Small Business Planning for the New Year

Posted by Alden Hui on January 14, 2021
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Despite a new year and a brighter outlook, 2021 will not be without its own set of challenges. As the global economy continues to make way toward recovery, businesses must still plan for the year ahead whether that is to regain some sense of stability or aim for growth.


 

Going online 

With evolving restrictions and regulations for in person meetings, most businesses have built some online presence whether that comes in the form of online ordering and delivery for a restaurant, online goods for retailers, or virtual classes for gyms. The options are endless for any industry. However, it will require some creative thinking and an adaptive mindset. Here are some things you should consider when going online:

  • Who will you sell to? The same customers as your “walk-ins”?
  • Consider expanding to a different market to better fit your online business
  • Revisiting your marketing – trying online ads instead of relying on word of mouth
  • How to reach out to and maintain loyal customers through online means?

 

Budgeting

Due to an unpredictable business climate, many companies are facing financial pains. That’s why budgeting is even more important in 2021. Looking forward, try to decipher some big-ticket items you are most likely to incur in the coming year. Plan and relocate resources towards paying for those big-ticket items if needed.

 

Looking inwards

Although businesses may be struggling, it’s important not to forget that your employees will be having personal struggles in this time as well. And we all know that employees are the life and blood of any business. Work with employees to get feedback on how things can change for the better, not just internally but also suggestions externally. Planning for a small business not only involves goals for the business itself but also for the individual employee and how it can relate back to the business.

 

Keep up to date (on rules and regulations)

The name of the game is adapting. In our current climate, things are changing fast all the time. There are times when lockdowns will occur, be lifted, and then lockdown again. Staying ahead by planning will be imperative to adapting.

 

Planning for setbacks

Many industries have had setbacks and changes occur in 2020. Even if you are one of the lucky few to only be indirectly affected, you must account for your stakeholders who may be directly impacted. Planning in 2021 involves understanding delays and how it can impact your business, whether that means extending product development timelines or something simpler such as changing shipping policies on products. As the situation is always evolving, consider improving your communication with manufacturers, suppliers and clients to ensure planning remains accurate.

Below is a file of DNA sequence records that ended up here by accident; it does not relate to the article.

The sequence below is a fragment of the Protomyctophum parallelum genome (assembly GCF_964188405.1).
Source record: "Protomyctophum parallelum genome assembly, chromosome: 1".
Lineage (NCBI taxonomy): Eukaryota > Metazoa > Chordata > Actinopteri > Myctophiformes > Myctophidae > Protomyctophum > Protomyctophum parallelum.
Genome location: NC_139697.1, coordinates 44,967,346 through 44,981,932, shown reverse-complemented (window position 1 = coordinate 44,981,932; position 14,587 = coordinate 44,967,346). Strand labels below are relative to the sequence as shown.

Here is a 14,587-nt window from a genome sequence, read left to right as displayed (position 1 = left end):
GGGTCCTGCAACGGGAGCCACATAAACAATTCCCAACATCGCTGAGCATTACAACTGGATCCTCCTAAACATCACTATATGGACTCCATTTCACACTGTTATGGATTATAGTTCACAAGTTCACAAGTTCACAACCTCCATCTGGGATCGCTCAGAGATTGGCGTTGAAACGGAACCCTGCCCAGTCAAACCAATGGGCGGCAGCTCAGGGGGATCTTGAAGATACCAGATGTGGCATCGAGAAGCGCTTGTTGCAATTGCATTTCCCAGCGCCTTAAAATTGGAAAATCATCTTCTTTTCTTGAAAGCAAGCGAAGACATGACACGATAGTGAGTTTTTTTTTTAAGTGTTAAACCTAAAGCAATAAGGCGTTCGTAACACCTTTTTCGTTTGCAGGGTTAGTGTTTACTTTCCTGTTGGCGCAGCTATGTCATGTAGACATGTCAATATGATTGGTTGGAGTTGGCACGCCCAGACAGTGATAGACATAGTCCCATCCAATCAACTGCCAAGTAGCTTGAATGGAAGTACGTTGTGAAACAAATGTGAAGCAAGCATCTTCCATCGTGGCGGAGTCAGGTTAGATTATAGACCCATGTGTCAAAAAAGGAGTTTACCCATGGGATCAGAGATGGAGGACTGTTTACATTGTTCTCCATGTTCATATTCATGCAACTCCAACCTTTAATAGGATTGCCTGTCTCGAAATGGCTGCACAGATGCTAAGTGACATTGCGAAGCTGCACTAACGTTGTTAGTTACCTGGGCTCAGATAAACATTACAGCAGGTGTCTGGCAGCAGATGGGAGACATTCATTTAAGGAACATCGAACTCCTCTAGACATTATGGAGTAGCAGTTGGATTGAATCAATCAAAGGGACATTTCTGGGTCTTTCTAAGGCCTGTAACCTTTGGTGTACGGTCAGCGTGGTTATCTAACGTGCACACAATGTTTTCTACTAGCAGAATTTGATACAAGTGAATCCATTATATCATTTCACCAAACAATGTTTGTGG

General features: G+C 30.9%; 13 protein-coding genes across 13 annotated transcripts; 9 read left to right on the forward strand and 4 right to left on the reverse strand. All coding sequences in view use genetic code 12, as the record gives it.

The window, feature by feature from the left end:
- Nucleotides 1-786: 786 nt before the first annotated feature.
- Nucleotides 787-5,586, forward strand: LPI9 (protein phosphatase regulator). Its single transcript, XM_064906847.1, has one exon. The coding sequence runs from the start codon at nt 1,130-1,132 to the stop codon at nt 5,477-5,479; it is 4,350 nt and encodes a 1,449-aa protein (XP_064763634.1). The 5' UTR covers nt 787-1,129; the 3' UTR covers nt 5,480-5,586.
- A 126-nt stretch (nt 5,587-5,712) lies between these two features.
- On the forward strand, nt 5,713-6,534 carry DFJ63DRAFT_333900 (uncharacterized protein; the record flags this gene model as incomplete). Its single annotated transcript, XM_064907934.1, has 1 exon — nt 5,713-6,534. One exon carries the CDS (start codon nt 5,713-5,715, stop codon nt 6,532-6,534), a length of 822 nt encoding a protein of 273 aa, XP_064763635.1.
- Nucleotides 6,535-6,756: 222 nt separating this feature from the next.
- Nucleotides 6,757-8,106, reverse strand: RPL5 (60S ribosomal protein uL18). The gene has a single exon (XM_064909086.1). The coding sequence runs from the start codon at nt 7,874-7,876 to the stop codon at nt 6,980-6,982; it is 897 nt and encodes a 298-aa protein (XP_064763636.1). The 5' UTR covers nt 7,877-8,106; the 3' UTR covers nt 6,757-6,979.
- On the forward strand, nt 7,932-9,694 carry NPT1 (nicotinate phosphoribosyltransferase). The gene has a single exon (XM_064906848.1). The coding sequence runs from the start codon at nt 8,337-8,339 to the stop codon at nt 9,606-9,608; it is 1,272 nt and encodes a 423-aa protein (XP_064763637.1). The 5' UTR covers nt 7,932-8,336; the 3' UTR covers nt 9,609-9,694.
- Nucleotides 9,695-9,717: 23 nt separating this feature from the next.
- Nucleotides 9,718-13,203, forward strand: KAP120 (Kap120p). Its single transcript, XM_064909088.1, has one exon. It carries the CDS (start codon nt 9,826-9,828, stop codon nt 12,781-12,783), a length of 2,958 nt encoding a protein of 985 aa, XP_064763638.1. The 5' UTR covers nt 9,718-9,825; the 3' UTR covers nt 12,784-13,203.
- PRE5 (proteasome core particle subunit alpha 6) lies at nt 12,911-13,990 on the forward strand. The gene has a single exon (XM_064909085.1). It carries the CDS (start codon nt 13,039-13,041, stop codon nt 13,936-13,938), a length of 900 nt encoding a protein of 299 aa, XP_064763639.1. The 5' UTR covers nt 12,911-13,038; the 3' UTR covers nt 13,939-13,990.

Look for opportunities to provide value

One such example is for online retailers to offer monthly payment options instead of one full payment. There are several providers that can integrate with your online shop to offer these types of options. Multi pay features are applicable to not only products, but also services such as virtual lessons and more.

 

Plan for multiple scenarios

With uncertainty lingering and hundreds of factors that could change, planning for more than one scenario is practical. It could be a good idea to plan for a best case, worst case, or most probable case in terms of factors like lockdowns or consumer confidence. Ultimately, choose the set of factors that most impacts your business. For example, for a hair salon, a worst case would be a 6 month or longer lockdown in 2021, as it is almost impossible to operate without in person meetings. Therefore, they should plan for various lockdown scenarios in the 2021 year.

 

Remain optimistic

Despite a rough 2020, things are looking up for 2021. Although it is practical to plan for a worst-case scenario, do not dwell on it and let you down. Aim for the best but plan for the worst!

 

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Topics: small business